Image: Vice President Biden.
Gerald Herbert  /  AP
Vice President Biden plans to leave Friday for a security conference in Munich, Germany.
updated 2/5/2009 3:40:13 PM ET 2009-02-05T20:40:13

Vice President Joe Biden will be tested on two fronts this weekend during the first foreign trip by a top Obama administration official.

Can he provide any insight into the White House's emerging strategy on Afghanistan and persuade allies to step up their assistance in that country and across the troubled Middle East? Can he curb his trademark bluntness as he strides onto the international stage in a new role and under the scrutiny of a curious world?

Biden, who planned to leave Friday for a security conference in Munich, Germany, has been a constant presence at President Barack Obama's side since the Jan. 20th inauguration. The Delaware Democrat who headed the Senate Foreign Relations Committee before becoming vice president has attended Obama's daily briefings on security and the economy, traveled with the president to high-profile events at the Pentagon to discuss the future of the wars in Iraq and Afghanistan, and made several trips to the State Department.

Each week he has a private lunch with Obama. He has used his new residence at the Naval Observatory, a few miles north of the White House, to host Secretary of State Hillary Clinton for breakfast.

White House senior adviser David Axelrod said Biden has been involved in all major discussions, from the economic stimulus package to foreign affairs.

"When he signed on, it was with the explicit understanding that he would function as a wise counselor to the president and that he would be deeply involved in the key decision-making and would have the kind of relationship where he could give his candid advice," said Axelrod. "And that's exactly the way it's worked."

Biden, 66, has said he intends to be "the last guy in the room" when Obama makes important decisions. That assertion would be particularly true in matters of national security, an arena where Biden reigned until just weeks ago through his Senate committee post.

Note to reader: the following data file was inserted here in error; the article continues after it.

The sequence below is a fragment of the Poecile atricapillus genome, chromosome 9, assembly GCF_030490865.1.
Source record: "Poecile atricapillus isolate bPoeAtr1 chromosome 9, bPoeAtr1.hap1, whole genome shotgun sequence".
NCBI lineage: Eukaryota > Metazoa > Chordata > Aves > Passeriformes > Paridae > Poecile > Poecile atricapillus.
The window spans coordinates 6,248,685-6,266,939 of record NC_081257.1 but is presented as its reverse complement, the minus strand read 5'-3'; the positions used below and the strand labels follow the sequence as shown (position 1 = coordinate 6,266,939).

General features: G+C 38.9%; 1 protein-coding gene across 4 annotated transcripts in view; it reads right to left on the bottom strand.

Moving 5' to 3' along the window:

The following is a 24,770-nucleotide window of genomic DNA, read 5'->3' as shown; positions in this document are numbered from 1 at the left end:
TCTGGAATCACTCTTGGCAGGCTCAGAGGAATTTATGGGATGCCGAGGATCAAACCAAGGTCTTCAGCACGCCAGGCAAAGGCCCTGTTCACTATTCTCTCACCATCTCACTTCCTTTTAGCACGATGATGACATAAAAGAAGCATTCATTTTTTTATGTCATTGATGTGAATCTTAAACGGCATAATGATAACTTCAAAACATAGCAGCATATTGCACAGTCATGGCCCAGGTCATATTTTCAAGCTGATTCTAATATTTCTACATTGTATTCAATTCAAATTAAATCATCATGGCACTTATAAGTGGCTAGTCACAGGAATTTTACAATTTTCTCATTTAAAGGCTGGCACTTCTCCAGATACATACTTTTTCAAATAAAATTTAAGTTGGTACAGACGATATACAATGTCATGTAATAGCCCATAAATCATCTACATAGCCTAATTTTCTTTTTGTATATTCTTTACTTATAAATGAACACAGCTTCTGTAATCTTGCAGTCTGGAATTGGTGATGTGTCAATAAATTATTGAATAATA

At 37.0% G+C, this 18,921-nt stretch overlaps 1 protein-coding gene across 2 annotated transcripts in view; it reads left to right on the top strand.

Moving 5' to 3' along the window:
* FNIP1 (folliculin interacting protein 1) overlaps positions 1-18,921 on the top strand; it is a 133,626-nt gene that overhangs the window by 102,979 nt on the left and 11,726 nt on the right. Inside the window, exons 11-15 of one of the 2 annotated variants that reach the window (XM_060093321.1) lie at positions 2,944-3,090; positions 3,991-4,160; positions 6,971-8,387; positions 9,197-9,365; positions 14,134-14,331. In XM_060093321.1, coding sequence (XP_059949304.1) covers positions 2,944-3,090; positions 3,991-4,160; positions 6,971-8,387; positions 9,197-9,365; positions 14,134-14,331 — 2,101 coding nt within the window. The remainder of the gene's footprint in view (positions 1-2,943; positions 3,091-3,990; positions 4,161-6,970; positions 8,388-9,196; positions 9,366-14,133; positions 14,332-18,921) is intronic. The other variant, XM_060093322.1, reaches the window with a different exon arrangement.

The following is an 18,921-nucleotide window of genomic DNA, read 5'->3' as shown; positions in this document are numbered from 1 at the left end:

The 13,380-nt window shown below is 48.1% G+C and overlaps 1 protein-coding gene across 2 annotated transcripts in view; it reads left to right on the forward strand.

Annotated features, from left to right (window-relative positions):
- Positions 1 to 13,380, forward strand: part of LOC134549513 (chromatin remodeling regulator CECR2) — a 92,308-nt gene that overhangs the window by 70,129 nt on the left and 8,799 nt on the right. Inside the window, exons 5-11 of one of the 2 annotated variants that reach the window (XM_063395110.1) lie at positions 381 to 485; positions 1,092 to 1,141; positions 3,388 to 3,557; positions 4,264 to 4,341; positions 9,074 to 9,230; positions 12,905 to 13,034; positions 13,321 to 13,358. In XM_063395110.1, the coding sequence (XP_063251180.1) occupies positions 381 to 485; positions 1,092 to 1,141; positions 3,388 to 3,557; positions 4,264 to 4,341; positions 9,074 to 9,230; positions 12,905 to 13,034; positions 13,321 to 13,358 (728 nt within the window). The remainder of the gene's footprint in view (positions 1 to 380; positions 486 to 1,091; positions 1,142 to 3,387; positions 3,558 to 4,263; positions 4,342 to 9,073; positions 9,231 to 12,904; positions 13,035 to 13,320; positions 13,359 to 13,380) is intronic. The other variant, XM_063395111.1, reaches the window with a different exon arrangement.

His selection to attend the Munich conference taps into that expertise. The trip also is designed to show the United States' high-level commitment to working with allies on an array of security issues.

Wolfgang Ischinger, a former German ambassador to the United States who now heads the annual security conference, told reporters he considered it a "significant signal" that the White House picked Biden for the first trip outside the U.S. by a top official in the new administration. On his first foreign trip, Obama plans to visit Canada on Feb. 19.

The Munich conference, which routinely draws numerous heads of state, is expected this year to attract more than 300 participants, including official delegations from more than 50 countries.

Not only is Biden carving out his place in the new White House, he is signaling a key break from its predecessor.

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Each day the vice president's office issues a daily schedule — something only very rarely seen during Dick Cheney's eight years on the job.

While photographs during the transition showed Biden and Cheney meeting graciously, the Democrat has made quips about their differences. Referring to Cheney's often heavy-handed forays into national security issues, Biden joked during the Democratic convention that "for all those people in government who are honoring their pledge to uphold the law and honor the Constitution, no longer will you hear the eight most dreaded words in the English language: `The vice president's office is on the phone.'"

At the same time, however, Biden has shown he can still shoot from the hip and stray from the official talking points. When he joked about Chief Justice John Roberts flubbing Obama's oath of office during the inauguration, Obama didn't crack a smile.

But when Biden told a television interviewer that high-paid business executives who received excessive bonuses should be tossed "in the brig," White House officials just laughed and chalked it up to Biden being Biden.

And when the often longwinded Biden began to speak at a train station rally in Wilmington, Del., with the Obamas en route to the inauguration, Obama aides — virtually in sync — all looked at their watches.

"How long do you think he'll go?" one of them joked.

Axelrod shrugged off any hint of concern, saying that "little hiccups" come with every public official.

"I think that part of his strength is his bluntness," he said. "I would not criticize Joe. And I would not bridle him. One thing about Joe Biden is that he speaks from his gut, and I think that's one of the reasons why he's effective."

Copyright 2009 The Associated Press. All rights reserved. This material may not be published, broadcast, rewritten or redistributed.


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